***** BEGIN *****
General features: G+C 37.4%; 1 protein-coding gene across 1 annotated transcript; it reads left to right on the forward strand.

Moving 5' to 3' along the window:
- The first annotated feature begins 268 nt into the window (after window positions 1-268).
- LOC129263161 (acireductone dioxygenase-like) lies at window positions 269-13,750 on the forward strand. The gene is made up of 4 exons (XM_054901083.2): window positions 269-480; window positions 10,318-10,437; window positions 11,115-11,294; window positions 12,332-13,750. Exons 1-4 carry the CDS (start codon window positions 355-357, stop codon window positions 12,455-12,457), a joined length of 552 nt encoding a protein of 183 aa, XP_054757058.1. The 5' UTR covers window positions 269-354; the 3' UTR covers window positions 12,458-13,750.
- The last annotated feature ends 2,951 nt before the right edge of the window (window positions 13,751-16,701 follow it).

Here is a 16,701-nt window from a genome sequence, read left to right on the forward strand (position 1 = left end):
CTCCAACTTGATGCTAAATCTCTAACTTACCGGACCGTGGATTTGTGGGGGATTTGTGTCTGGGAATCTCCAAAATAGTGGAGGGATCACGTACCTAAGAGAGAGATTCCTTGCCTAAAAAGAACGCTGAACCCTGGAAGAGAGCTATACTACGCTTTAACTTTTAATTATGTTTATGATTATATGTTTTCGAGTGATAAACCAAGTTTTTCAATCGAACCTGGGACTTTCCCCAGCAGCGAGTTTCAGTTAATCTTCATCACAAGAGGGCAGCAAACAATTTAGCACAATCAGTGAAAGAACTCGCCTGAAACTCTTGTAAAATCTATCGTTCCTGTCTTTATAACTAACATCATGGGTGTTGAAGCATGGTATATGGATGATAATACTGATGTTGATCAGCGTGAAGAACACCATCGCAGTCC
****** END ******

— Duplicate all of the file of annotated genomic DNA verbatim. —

General features: G+C 37.4%; 1 protein-coding gene across 1 annotated transcript; it reads left to right on the forward strand.

Moving 5' to 3' along the window:
- The first annotated feature begins 268 nt into the window (after window positions 1-268).
- LOC129263161 (acireductone dioxygenase-like) lies at window positions 269-13,750 on the forward strand. The gene is made up of 4 exons (XM_054901083.2): window positions 269-480; window positions 10,318-10,437; window positions 11,115-11,294; window positions 12,332-13,750. Exons 1-4 carry the CDS (start codon window positions 355-357, stop codon window positions 12,455-12,457), a joined length of 552 nt encoding a protein of 183 aa, XP_054757058.1. The 5' UTR covers window positions 269-354; the 3' UTR covers window positions 12,458-13,750.
- The last annotated feature ends 2,951 nt before the right edge of the window (window positions 13,751-16,701 follow it).

Here is a 16,701-nt window from a genome sequence, read left to right on the forward strand (position 1 = left end):
CTCCAACTTGATGCTAAATCTCTAACTTACCGGACCGTGGATTTGTGGGGGATTTGTGTCTGGGAATCTCCAAAATAGTGGAGGGATCACGTACCTAAGAGAGAGATTCCTTGCCTAAAAAGAACGCTGAACCCTGGAAGAGAGCTATACTACGCTTTAACTTTTAATTATGTTTATGATTATATGTTTTCGAGTGATAAACCAAGTTTTTCAATCGAACCTGGGACTTTCCCCAGCAGCGAGTTTCAGTTAATCTTCATCACAAGAGGGCAGCAAACAATTTAGCACAATCAGTGAAAGAACTCGCCTGAAACTCTTGTAAAATCTATCGTTCCTGTCTTTATAACTAACATCATGGGTGTTGAAGCATGGTATATGGATGATAATACTGATGTTGATCAGCGTGAAGAACACCATCGCAGTCC